Drug resistance can also be the result of poor absorption, which can be affected by diet or diarrhea and vomiting. The latter can cause drugs to be expelled too quickly, thus affecting absorption. Varying pharmacokinetics can cause interactions between drugs, affecting how a drug is absorbed, distributed, broken down, and removed from the body.

Recent studies have identified novel compounds that may lead to new, cost-effective HIV treatments and a means for combating resistance to today’s antiretrovirals (Dapp et al., 2013).


Experts recommend that pretreatment drug-resistance testing be done with patients when HIV infection is first diagnosed, when changing antiretroviral regimens after drugs cease to be effective (treatment failure), and during pregnancy. Resistance testing helps clinicians better predict viral response to newly initiated therapy.

HIV drug-resistance testing should be performed:

  • To assist in selecting active drugs when changing antiretroviral regimens in cases of virologic failure
  • When managing suboptimal viral load reduction

In cases of virologic failure, drug resistance testing should be performed while the patient is taking his or her drugs or within four weeks of discontinuing therapy.

Two types of resistance assays are used: genotypic and phenotypic assays. Genotypic assays detect drug resistance mutations in the viral genes, while phenotypic assays measure a virus’s ability to grow in different concentrations of antiretroviral drugs. Genotypic assays take 1–2 weeks and phenotypic assays, 2–4 weeks. A genotypic assay is generally recommended for patients who have never had antiretroviral therapy. Genotypic resistance testing also is recommended for all pregnant women prior to initiation of therapy and for those entering pregnancy with detectable HIV RNA levels while on therapy.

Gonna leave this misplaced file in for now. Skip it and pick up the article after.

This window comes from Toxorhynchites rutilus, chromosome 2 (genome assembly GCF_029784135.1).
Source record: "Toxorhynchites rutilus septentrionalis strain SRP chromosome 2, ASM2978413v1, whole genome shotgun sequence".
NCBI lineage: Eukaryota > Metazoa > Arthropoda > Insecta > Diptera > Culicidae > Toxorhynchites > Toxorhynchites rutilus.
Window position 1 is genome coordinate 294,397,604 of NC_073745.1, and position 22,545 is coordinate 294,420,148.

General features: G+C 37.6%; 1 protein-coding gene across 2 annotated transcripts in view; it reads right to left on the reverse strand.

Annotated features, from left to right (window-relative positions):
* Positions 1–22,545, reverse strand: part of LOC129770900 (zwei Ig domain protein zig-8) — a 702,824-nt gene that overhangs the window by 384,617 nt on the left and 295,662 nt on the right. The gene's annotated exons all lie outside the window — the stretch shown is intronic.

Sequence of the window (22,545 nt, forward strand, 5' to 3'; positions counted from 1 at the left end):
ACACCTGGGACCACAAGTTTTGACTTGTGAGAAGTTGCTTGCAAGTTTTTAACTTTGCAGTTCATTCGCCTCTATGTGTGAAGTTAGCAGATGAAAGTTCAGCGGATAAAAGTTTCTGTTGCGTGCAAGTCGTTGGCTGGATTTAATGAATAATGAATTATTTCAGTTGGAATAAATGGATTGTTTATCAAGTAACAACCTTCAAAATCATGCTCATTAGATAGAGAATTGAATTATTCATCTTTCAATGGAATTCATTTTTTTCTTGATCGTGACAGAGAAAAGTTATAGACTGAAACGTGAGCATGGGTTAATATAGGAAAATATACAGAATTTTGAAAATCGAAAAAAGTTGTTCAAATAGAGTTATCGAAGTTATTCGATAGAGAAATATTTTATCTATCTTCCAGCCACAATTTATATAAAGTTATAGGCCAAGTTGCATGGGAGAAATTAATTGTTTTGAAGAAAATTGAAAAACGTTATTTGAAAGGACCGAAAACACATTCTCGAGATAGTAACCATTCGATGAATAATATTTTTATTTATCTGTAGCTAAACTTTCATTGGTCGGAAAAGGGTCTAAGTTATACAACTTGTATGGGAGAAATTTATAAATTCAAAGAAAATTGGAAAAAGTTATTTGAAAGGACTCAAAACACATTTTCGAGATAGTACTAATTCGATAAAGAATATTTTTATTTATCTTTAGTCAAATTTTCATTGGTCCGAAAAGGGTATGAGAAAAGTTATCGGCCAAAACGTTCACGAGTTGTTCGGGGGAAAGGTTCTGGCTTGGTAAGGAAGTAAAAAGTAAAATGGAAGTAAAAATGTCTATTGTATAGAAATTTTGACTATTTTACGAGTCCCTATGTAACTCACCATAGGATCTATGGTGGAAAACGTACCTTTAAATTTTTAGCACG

In addition to ART, people with HIV/AIDS may also receive medications to treat or prevent opportunistic infections, boost the immune system, and prevent anemia. Some of these medications may have serious interactions with ART, so prescribing physicians need to be familiar with all ART medications, as well as with their potential toxicities, when administered with other drugs.